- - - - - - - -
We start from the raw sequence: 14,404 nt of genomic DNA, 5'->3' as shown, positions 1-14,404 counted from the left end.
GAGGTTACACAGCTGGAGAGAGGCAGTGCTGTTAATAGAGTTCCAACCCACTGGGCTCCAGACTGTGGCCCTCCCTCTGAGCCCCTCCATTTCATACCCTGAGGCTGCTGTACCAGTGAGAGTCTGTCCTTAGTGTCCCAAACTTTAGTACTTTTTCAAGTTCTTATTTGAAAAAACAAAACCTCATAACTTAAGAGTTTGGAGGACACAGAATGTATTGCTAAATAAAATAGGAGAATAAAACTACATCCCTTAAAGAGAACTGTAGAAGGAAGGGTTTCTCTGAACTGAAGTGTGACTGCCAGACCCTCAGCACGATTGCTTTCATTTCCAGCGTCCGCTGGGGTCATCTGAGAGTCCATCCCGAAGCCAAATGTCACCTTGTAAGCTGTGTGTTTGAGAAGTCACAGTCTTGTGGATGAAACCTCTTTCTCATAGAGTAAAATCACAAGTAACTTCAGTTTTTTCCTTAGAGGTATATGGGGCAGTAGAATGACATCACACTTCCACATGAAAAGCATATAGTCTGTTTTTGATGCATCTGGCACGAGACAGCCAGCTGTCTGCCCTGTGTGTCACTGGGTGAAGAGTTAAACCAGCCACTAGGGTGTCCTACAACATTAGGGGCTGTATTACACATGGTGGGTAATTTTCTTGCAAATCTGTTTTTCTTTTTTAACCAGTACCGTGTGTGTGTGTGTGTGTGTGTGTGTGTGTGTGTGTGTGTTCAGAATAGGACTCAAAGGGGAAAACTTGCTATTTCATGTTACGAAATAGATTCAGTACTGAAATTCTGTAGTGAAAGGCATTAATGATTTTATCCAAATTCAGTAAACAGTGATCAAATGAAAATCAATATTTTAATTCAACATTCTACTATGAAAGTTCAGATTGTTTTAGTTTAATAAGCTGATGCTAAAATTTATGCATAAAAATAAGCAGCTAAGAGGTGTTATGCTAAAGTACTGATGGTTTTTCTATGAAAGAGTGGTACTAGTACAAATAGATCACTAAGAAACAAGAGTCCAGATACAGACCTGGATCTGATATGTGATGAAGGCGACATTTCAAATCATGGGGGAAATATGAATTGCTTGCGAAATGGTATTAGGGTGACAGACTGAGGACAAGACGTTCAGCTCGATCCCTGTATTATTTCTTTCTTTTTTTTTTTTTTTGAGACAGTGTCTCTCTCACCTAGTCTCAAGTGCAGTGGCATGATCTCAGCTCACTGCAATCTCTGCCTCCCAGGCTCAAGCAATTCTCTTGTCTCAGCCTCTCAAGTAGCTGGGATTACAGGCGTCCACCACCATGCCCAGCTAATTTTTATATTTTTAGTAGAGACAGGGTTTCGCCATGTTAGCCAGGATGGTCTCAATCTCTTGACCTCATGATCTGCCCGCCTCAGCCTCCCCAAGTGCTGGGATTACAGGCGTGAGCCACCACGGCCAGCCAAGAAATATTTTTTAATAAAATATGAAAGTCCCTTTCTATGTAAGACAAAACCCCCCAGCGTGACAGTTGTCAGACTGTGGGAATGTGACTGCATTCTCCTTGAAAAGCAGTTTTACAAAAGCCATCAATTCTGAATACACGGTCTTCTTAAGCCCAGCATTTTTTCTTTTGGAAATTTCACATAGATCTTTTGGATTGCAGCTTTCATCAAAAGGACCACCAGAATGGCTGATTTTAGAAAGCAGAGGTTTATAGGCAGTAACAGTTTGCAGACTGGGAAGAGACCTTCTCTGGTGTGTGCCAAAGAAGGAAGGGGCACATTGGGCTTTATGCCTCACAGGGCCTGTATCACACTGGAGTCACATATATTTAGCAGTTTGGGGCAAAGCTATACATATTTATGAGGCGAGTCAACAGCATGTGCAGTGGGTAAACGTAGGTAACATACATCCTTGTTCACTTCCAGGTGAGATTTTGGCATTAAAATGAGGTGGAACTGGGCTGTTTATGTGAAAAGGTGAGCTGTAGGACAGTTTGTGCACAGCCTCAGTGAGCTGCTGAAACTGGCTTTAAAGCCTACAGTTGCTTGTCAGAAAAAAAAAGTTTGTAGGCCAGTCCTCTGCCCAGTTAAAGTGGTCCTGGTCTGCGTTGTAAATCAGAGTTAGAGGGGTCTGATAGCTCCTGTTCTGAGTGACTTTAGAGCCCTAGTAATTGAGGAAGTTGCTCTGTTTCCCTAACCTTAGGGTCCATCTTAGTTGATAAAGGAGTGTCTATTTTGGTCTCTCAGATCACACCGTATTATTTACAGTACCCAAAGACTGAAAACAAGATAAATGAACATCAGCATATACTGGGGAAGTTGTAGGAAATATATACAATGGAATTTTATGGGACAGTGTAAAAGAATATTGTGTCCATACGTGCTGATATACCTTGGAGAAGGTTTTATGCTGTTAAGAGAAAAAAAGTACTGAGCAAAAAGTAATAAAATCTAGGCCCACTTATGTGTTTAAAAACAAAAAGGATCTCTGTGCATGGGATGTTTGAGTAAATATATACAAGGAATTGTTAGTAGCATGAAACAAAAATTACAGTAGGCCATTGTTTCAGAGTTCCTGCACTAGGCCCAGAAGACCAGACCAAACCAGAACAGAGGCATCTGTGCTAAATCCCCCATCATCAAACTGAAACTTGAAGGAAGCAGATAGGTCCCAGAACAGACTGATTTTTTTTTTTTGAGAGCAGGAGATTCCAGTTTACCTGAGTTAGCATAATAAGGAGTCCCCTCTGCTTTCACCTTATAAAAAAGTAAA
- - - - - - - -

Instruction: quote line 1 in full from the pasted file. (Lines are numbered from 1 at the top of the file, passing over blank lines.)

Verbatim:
We start from the raw sequence: 14,404 nt of genomic DNA, 5'->3' as shown, positions 1-14,404 counted from the left end.